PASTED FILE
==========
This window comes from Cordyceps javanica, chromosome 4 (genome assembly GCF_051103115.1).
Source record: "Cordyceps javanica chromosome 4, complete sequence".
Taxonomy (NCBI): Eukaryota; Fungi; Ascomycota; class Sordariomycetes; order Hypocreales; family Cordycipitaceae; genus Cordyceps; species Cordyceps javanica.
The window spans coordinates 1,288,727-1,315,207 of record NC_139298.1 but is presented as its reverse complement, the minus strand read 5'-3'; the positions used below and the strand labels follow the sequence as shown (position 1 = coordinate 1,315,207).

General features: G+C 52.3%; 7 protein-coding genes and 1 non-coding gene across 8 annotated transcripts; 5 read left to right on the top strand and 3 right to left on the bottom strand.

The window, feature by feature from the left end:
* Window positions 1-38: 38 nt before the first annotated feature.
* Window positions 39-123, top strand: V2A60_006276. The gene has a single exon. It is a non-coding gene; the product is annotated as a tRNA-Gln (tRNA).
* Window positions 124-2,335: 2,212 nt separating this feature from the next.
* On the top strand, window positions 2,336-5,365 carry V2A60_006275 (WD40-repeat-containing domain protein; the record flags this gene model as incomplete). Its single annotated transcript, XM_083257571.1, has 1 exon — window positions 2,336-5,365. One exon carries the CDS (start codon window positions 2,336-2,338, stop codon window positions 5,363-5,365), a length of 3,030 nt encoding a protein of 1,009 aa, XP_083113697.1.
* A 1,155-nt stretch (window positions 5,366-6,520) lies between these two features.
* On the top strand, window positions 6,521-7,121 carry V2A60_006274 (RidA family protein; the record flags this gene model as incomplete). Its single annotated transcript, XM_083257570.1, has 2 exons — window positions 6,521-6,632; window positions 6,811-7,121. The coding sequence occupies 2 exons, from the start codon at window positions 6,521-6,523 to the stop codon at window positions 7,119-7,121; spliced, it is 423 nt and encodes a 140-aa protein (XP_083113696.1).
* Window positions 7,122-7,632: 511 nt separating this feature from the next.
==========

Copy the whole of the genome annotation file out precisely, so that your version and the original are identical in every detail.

This window comes from Cordyceps javanica, chromosome 4 (genome assembly GCF_051103115.1).
Source record: "Cordyceps javanica chromosome 4, complete sequence".
Taxonomy (NCBI): Eukaryota; Fungi; Ascomycota; class Sordariomycetes; order Hypocreales; family Cordycipitaceae; genus Cordyceps; species Cordyceps javanica.
The window spans coordinates 1,288,727-1,315,207 of record NC_139298.1 but is presented as its reverse complement, the minus strand read 5'-3'; the positions used below and the strand labels follow the sequence as shown (position 1 = coordinate 1,315,207).

General features: G+C 52.3%; 7 protein-coding genes and 1 non-coding gene across 8 annotated transcripts; 5 read left to right on the top strand and 3 right to left on the bottom strand.

The window, feature by feature from the left end:
* Window positions 1-38: 38 nt before the first annotated feature.
* Window positions 39-123, top strand: V2A60_006276. The gene has a single exon. It is a non-coding gene; the product is annotated as a tRNA-Gln (tRNA).
* Window positions 124-2,335: 2,212 nt separating this feature from the next.
* On the top strand, window positions 2,336-5,365 carry V2A60_006275 (WD40-repeat-containing domain protein; the record flags this gene model as incomplete). Its single annotated transcript, XM_083257571.1, has 1 exon — window positions 2,336-5,365. One exon carries the CDS (start codon window positions 2,336-2,338, stop codon window positions 5,363-5,365), a length of 3,030 nt encoding a protein of 1,009 aa, XP_083113697.1.
* A 1,155-nt stretch (window positions 5,366-6,520) lies between these two features.
* On the top strand, window positions 6,521-7,121 carry V2A60_006274 (RidA family protein; the record flags this gene model as incomplete). Its single annotated transcript, XM_083257570.1, has 2 exons — window positions 6,521-6,632; window positions 6,811-7,121. The coding sequence occupies 2 exons, from the start codon at window positions 6,521-6,523 to the stop codon at window positions 7,119-7,121; spliced, it is 423 nt and encodes a 140-aa protein (XP_083113696.1).
* Window positions 7,122-7,632: 511 nt separating this feature from the next.